Google might be a giant in the world of search engine, but they also have a reputation for being fun lovers. We are all familiar with their playful homepage animations to commemorate important international events; some of them being proper mini games.
April Fools is a favourite of theirs and they launched a worldwide one-day Pokémon hunt scattered through Google Maps a few years ago. It created a massive following which Google didn’t fail to capitalise on, and the following year on the same date, you could play Pacman overlaid on their maps which was equally successful.
The thing is, of all species of the animal kingdom, humans are inherently competitive and one of the very few ones that love to play well into adulthood with no educational purpose in mind, so creatively gamifying something we wouldn’t usually give much attention is a great way to get us engaged.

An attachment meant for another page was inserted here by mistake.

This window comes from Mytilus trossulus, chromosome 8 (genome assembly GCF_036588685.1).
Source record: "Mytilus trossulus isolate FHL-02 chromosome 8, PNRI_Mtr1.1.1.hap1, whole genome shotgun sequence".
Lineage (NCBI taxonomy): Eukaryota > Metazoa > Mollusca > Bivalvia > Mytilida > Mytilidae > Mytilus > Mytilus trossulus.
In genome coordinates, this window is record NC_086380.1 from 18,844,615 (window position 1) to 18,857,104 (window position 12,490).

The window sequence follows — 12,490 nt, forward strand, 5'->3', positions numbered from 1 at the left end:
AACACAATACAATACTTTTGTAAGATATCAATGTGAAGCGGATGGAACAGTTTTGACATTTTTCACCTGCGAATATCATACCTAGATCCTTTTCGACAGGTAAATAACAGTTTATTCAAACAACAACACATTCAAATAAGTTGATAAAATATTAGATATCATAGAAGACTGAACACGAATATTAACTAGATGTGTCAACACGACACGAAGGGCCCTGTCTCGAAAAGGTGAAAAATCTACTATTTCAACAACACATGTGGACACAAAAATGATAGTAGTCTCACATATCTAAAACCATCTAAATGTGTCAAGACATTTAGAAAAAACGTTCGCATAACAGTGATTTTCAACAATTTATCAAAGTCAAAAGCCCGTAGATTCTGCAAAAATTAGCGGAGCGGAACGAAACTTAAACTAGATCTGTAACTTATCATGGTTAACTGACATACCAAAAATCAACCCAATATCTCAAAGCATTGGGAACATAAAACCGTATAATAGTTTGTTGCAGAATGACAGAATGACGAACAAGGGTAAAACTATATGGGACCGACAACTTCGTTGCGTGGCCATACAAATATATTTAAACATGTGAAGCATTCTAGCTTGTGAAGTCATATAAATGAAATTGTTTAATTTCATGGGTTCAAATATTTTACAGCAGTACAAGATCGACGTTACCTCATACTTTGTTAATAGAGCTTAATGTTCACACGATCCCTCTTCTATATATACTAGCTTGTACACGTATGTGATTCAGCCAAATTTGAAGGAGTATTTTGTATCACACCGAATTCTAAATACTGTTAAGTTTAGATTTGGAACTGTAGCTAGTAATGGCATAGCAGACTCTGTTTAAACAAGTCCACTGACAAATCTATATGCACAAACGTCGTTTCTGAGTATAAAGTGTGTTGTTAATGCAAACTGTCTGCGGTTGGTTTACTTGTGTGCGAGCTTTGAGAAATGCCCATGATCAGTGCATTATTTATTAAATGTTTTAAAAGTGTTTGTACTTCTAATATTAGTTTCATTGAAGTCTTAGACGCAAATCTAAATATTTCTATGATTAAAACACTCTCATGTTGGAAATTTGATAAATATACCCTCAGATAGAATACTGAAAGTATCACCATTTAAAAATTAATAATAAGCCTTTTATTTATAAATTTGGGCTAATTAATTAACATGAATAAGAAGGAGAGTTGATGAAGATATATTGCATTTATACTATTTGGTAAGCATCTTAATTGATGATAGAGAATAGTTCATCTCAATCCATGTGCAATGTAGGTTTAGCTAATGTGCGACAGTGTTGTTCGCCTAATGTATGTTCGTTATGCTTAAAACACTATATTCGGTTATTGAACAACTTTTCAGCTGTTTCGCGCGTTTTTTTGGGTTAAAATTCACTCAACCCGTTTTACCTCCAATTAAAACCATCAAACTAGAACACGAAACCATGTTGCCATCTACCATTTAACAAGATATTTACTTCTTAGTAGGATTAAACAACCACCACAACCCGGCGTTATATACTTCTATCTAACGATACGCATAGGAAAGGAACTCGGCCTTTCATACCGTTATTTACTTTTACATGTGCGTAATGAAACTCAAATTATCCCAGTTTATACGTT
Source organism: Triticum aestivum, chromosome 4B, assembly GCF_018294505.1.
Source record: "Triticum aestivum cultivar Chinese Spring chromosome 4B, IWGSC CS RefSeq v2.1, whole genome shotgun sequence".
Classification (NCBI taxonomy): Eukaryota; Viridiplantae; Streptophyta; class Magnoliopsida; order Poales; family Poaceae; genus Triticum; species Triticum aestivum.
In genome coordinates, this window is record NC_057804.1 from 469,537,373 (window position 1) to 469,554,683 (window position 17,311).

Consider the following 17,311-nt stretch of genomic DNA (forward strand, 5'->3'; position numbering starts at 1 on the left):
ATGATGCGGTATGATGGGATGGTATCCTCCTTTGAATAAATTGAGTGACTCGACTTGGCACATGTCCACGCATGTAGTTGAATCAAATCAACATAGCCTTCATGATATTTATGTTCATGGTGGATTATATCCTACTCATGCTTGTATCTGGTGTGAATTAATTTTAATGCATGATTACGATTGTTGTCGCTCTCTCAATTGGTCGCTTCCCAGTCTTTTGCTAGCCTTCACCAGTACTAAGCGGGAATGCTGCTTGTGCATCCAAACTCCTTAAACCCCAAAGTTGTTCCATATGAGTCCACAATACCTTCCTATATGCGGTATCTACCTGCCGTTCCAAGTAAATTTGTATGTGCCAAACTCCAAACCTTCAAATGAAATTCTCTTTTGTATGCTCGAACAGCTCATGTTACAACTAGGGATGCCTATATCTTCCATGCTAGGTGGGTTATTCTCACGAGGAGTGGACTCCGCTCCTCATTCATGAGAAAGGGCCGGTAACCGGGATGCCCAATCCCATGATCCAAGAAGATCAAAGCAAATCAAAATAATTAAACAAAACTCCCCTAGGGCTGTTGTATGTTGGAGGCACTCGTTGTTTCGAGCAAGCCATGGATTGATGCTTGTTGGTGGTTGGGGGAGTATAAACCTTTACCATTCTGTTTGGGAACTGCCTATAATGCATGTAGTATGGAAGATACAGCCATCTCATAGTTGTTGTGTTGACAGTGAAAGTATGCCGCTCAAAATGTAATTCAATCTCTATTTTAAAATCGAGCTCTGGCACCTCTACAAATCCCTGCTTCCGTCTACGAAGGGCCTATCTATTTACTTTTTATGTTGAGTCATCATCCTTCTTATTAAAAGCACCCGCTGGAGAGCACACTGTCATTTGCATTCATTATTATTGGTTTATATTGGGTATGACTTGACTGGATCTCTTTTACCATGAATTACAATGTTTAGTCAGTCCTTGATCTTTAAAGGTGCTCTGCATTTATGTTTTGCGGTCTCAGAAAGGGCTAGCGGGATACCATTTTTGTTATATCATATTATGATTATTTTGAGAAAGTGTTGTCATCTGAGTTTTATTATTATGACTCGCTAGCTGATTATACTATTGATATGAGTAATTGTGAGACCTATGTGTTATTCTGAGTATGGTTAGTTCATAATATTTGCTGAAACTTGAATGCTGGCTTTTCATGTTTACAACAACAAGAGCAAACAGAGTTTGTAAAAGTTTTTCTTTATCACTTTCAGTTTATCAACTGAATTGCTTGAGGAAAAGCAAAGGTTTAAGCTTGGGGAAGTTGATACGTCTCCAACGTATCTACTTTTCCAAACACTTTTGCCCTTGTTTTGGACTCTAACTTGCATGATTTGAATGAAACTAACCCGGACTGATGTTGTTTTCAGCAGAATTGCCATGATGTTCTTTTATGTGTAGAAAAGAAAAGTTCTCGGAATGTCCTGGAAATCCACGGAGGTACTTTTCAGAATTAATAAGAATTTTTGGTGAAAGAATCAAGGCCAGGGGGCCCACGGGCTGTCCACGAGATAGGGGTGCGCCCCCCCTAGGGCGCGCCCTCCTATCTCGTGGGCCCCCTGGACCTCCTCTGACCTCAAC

One of Google’s more recent side projects is Google Maps Local Guides, which is a light-hearted community built with the intention of improving the accuracy and level of contribution towards Google Maps.
What is Local Guides all about?
Local Guides is a pretty simple concept and is a platform developed to enhance the collection of crowd-sourced Google Maps information. Users are prompted to add photos of places and shops they have visited, write reviews, correct mistakes and answer questions. With each contribution they will earn points and eventually level up. From a user point of view, Local Guides, like Trip Advisor, is a gold mine of impartial advice with perspectives on everything and anything found on Google Maps.
There are currently five levels to attain as a local guide. At level 1, between 0 and 4 points, you are rewarded with a princely monthly newsletter and invitations to occasional Google-hosted workshops; at level 2, between 5 and 49 points, you get early access to new products and features and you can promote your own meet-up group.
At level 3, things start to get slightly more interesting as you will be given with a snazzy Local Guides badge next to your profile, indicating your quality and commitment to fair reviewing.